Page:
High-school students who take college classes don’t always save time — or money

  • Written by MarketWatch
  • Published in Economics
Rudy Gutierrez
Students work on problems in their Algebra 2 class at Valle Verde Early College High School in El Paso, Texas. There students can work towards their high school diploma and associate’s degree at the same time.

This is the third in a six-part series of stories about programs that offer high-school students the opportunity to take college classes.

The series was produced with support from the Education Writers Association Reporting Fellowship program. (Read parts one[1], two[2], four[3], five[4] and six[5]).

By any measure, Summer Baptiste is impressive.

The 18-year-old graduated from Chicago’s Kenwood Academy High School last year not only as her class valedictorian, but with an associate’s degree from City Colleges of Chicago.

Despite those accomplishments, Baptiste isn’t enrolled at her top choice college — and it’s not because she didn’t get in. When Baptiste began her college search, she was committed to attending a school where she’d get credit for the bulk of — if not all — the college courses she took in high school.

Baptiste had participated in what’s called a dual-credit or dual-enrollment program — where students take college courses during high school. She hoped to transfer as many of the credits she earned as possible to whatever college she attended.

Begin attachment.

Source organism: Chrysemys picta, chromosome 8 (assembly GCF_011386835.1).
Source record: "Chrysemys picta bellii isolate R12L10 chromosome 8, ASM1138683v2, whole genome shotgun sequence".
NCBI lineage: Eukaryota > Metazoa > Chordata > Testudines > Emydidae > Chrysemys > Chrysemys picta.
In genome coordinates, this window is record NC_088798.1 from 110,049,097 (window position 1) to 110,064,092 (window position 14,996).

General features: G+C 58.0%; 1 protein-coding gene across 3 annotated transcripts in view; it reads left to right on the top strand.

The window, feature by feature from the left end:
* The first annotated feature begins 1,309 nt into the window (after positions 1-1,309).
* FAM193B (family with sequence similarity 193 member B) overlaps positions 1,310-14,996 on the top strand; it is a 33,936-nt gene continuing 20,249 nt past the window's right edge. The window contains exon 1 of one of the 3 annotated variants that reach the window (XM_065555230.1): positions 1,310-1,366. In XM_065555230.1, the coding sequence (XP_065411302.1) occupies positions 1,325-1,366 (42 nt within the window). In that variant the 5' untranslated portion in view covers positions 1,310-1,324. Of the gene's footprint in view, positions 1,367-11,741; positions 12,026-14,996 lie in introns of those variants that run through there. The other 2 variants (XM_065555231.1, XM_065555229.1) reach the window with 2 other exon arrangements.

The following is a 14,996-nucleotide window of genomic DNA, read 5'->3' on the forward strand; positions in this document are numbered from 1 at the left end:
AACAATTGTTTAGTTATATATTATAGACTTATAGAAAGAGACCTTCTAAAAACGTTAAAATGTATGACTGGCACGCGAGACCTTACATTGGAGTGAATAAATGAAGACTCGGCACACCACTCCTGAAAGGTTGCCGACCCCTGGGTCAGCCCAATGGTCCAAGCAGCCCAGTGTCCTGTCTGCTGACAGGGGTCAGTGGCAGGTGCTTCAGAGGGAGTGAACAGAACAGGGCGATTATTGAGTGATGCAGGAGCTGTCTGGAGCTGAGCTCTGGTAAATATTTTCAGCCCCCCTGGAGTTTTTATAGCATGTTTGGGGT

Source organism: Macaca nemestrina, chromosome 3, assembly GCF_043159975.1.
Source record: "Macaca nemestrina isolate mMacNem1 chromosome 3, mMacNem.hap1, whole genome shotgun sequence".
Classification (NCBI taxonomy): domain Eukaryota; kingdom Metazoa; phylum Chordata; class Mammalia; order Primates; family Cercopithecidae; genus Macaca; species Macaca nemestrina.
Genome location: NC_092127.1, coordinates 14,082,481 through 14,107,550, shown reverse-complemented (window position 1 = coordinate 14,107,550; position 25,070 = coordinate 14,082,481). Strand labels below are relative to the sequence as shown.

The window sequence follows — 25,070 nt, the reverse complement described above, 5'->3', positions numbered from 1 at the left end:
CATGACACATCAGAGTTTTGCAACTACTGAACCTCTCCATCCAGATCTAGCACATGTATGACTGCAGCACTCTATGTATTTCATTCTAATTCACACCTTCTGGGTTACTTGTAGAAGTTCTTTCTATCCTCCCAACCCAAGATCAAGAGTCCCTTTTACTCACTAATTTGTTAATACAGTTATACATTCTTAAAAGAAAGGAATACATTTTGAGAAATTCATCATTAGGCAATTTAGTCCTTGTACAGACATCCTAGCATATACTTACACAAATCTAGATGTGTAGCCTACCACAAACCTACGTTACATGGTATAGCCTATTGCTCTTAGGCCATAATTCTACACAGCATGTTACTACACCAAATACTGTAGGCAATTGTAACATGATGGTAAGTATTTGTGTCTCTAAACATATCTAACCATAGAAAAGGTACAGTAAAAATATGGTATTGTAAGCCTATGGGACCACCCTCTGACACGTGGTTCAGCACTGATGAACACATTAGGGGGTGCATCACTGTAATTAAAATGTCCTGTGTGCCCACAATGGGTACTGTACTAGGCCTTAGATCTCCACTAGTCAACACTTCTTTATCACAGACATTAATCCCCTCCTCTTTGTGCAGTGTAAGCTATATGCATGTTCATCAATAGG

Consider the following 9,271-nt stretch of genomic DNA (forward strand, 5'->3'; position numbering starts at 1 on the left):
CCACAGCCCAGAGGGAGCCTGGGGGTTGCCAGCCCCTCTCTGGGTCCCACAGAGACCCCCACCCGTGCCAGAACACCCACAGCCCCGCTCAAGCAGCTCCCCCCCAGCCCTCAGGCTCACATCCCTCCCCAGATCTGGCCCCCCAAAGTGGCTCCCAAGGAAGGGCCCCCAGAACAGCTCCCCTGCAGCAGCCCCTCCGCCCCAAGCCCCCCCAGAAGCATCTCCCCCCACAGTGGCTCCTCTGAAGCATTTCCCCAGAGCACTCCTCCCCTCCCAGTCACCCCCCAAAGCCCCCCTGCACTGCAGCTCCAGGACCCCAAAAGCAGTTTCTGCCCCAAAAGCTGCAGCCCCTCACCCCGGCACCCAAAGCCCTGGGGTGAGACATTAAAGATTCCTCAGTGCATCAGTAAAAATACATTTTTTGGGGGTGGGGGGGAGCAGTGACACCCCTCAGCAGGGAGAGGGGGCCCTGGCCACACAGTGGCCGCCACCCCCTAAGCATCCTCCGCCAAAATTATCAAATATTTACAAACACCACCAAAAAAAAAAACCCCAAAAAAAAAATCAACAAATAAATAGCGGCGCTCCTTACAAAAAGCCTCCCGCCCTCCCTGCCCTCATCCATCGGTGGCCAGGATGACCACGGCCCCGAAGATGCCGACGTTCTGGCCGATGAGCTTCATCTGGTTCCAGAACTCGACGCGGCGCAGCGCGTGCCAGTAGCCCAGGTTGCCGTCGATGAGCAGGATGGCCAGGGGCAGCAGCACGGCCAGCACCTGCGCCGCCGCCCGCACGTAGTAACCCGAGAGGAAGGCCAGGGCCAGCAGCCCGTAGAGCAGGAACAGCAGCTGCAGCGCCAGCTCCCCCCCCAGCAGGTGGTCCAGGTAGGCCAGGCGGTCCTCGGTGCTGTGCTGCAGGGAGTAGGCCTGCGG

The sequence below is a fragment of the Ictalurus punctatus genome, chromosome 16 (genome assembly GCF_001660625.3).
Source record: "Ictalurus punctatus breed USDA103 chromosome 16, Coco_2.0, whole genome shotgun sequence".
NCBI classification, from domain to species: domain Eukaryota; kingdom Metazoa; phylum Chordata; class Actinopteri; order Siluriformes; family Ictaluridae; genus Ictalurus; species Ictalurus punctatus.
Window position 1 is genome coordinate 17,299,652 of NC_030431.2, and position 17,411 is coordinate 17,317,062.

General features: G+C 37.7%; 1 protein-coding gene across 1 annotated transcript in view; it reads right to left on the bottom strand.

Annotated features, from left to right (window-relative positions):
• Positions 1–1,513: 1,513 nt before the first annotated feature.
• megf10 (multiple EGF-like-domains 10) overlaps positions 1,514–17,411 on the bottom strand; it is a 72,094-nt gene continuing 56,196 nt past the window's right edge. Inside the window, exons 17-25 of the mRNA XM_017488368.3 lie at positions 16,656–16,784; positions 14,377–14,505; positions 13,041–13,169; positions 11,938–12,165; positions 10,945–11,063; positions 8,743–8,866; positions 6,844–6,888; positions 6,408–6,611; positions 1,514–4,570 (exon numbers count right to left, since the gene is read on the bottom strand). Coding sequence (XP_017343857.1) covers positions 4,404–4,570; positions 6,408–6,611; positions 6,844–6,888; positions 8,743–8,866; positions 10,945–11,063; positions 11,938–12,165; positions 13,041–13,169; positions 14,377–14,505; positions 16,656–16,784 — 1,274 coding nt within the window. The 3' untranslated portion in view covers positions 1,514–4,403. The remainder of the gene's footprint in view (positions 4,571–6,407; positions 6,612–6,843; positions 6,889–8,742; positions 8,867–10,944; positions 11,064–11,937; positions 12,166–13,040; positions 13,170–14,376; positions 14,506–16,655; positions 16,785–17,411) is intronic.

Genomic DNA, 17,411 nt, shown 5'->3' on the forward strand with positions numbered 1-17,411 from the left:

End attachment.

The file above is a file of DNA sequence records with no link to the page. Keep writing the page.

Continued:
“I knew from the jump that Ivy Leagues weren’t going to acknowledge any of the credits,” Baptiste said, so she didn’t even bother applying. Instead, Baptiste focused her college search on the tier of elite, selective schools just below the Ivy League.

‘I told my mom, ‘I didn’t work this hard two years in a row just for them to not acknowledge any of that.’
—Summer Baptiste, 18, a graduate of Chicago’s Kenwood High School

For a while, her strategy appeared to work. Baptiste was accepted to Emory University in Atlanta and she says she was assured by the school that about one year’s worth of the credit she earned in high school would transfer.

At the beginning of August, shortly before Baptiste was scheduled to start school, she called Emory to confirm that was still the case. She said she was told the school had a strict policy that would make it difficult for them to accept the bulk of the courses.

Courtesy of Summer Baptiste
Summer Baptiste graduated from high school with an associate’s degree.

Emory considers college courses students take in high school for credit in certain circumstances, including when they’re taught at a college or university, though not at a student’s high school (Baptiste took college courses both within her high school and at a local community college), Laura Diamond,...

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